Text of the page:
When working with people struggling with addiction and other issues, the same pattern emerges. Here are 5 things to remember to avoid being devoured.
1. You’ll never be stronger than temptation. 
Time and again when I encourage people to completely avoid what is destroying their lives, they tell me, “I just need to be strong”. We never want to feel powerless, and we certainly don’t want to be told that we are powerless. But embracing your “pugness” in the face of sin’s coyote, is better than strength; it’s wisdom.
2. You’re better at lying to yourself than listening to others tell you the truth. 
Barking in the face of the coyote serves only to make you oblivious of help. Psyching yourself up, and telling yourself how you can “handle it” deludes you into a self confidence that makes you vulnerable. Turning your ear to the Lord, and trusting others who you know have your best interest at heart, can speak truth to your soul, even when it’s hard to hear.
3.  Rationalizing is the hallmark of bondage. 
When you find yourself explaining why you are doing what you are doing, it’s a good sign temptation is poised to devour you. When scripture tells us that there are no laws against the fruit of the Spirit, it’s another way of saying: a person who does right never needs to explain their actions.
4.  You need a safe shelter to escape temptation 
The tendency of someone fleeing sin, is to feel ashamed, and avoid church or believers, when really they should do the exact opposite. Scripture tells us the name of the Lord is a strong tower, the righteous run into it and are saved.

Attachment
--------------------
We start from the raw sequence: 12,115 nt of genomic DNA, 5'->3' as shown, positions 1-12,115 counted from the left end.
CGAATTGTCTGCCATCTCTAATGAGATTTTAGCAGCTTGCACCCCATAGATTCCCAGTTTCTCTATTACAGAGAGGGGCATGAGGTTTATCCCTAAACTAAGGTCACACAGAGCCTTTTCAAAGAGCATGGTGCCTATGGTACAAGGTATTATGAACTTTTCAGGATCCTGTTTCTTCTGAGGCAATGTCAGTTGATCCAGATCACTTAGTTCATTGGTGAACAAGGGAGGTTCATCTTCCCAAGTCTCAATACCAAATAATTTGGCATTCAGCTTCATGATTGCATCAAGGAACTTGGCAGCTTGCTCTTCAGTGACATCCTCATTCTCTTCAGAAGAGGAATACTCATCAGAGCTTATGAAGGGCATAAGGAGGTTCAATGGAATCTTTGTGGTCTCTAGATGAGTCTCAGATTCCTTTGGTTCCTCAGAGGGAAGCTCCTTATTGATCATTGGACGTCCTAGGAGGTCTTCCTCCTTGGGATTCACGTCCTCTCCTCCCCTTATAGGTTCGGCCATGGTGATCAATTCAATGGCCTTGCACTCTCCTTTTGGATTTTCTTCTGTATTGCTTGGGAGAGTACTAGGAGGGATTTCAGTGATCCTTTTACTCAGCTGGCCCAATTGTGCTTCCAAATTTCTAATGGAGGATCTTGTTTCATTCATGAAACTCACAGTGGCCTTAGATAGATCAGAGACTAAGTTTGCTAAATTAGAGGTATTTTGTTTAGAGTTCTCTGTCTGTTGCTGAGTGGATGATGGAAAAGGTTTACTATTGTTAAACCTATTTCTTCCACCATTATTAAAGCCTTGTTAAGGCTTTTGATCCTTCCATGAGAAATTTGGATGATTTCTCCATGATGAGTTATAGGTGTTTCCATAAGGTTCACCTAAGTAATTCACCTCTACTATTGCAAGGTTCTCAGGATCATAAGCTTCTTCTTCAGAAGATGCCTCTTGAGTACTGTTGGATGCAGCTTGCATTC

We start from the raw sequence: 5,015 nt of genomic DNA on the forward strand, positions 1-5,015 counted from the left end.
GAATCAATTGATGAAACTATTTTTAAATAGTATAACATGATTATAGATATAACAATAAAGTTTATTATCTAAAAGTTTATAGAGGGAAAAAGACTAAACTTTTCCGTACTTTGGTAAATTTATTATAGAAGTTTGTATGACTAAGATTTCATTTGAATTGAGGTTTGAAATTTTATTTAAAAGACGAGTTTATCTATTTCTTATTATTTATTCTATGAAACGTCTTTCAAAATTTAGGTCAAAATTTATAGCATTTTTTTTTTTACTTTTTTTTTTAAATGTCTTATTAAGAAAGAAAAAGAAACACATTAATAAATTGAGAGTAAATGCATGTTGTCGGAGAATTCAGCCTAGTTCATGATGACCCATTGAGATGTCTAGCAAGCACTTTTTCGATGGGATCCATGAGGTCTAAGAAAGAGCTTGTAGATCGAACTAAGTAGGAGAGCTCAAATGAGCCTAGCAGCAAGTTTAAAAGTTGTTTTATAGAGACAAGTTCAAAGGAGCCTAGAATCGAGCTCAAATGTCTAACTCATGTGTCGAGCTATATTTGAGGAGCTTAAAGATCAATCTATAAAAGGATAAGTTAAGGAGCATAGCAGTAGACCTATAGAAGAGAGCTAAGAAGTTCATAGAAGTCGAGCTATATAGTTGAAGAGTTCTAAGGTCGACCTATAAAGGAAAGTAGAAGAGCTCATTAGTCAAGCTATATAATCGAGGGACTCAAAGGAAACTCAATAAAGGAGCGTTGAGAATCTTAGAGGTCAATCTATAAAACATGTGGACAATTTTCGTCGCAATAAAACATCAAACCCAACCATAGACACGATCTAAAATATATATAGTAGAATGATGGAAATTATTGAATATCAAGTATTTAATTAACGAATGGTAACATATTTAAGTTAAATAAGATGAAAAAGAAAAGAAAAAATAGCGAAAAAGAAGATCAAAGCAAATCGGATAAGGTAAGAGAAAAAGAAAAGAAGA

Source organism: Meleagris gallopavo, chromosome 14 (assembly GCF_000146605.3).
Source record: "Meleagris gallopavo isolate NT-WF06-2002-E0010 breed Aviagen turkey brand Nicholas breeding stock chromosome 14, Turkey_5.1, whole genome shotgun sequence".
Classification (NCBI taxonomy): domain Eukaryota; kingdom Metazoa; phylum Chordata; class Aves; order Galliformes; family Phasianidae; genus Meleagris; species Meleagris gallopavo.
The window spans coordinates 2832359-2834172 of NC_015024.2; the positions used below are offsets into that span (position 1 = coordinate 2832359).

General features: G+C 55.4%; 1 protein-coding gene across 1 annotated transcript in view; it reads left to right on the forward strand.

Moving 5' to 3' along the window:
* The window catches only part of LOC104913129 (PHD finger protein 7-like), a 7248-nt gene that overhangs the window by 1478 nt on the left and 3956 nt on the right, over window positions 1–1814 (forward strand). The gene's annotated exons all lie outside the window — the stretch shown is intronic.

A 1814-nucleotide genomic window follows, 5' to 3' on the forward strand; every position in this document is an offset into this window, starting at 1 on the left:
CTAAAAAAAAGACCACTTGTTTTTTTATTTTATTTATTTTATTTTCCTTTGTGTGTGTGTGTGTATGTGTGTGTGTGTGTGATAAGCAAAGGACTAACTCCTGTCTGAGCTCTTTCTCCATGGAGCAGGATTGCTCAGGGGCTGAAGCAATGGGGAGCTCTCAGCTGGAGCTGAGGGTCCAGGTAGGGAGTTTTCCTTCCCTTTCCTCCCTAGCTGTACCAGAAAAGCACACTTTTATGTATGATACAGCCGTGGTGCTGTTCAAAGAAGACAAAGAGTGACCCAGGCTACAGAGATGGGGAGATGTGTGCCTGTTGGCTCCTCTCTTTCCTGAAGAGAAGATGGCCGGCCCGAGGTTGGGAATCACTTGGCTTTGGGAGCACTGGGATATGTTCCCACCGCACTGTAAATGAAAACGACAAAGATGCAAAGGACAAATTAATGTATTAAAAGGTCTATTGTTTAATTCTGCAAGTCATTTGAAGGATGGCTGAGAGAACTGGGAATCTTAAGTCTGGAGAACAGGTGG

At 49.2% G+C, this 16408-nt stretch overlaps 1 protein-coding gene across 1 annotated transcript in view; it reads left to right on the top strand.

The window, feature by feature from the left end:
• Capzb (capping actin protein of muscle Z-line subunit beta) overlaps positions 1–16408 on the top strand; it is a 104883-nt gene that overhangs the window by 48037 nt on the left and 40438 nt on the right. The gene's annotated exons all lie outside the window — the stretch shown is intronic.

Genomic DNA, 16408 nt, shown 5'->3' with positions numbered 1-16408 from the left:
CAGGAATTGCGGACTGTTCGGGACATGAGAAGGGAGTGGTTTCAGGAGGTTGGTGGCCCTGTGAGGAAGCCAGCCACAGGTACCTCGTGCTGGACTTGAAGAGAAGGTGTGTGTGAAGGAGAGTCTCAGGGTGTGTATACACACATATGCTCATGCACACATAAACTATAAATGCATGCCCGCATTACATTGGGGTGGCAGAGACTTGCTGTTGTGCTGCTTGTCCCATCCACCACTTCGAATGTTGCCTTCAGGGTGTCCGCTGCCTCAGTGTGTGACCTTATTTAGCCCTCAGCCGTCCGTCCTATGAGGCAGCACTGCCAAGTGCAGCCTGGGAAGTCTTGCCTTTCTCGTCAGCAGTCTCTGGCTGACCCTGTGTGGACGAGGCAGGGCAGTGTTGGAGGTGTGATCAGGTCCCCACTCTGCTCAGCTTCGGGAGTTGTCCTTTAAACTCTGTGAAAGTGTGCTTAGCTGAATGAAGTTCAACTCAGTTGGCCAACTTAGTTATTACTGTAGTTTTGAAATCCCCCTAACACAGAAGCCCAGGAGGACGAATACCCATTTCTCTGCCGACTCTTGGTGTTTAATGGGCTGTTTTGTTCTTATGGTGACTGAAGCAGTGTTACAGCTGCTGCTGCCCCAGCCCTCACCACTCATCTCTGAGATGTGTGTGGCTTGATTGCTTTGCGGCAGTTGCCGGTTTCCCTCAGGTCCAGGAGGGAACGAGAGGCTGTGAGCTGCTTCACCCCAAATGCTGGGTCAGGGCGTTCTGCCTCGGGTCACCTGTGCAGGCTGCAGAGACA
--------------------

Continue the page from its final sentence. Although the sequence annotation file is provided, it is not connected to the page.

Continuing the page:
The safest place for my dogs was in the house. How silly that they took so long to come in where they were protected. If you are fleeing sin, go back to church and plug in.
5.  Stay alert. 
Temptation is sometimes bold. Walking straight up to you and growling in your face, but more often it lurks in the tree line of your life. When we venture to the edges of our moral sensibilities, temptation can pounce.
“I can have just one”. “I’ll just go for a little while”. “I’ll just watch a little bit”.
These represent the tree line where we foolishly feel we can walk without peril. Maybe we’ve been that far a thousand times before with no negative consequences, but it just takes once. Sin will bite through your bone. Temptation makes meals of the confident believer. Know your boundaries and stay away from the edges. There is freedom in Christ, but freedom is not immunity. Wisdom is knowing your limits without needing to test them.
Finally, if temptation has you by the neck, or you feel it has already devoured you, there is hope. God is good and mighty to save. I’m so thankful he is not a guy in his pajamas with a pellet gun.
Advertisements

4 thoughts on “5 things I wish my dogs (and you) knew about temptation

Leave a Reply

Fill in your details below or click an icon to log in:

WordPress.com Logo

You are commenting using your WordPress.com account. Log Out / Change )

Twitter picture

You are commenting using your Twitter account. Log Out / Change )

Facebook photo

You are commenting using your Facebook account. Log Out / Change )

Google+ photo

You are commenting using your Google+ account. Log Out / Change )

Connecting to %s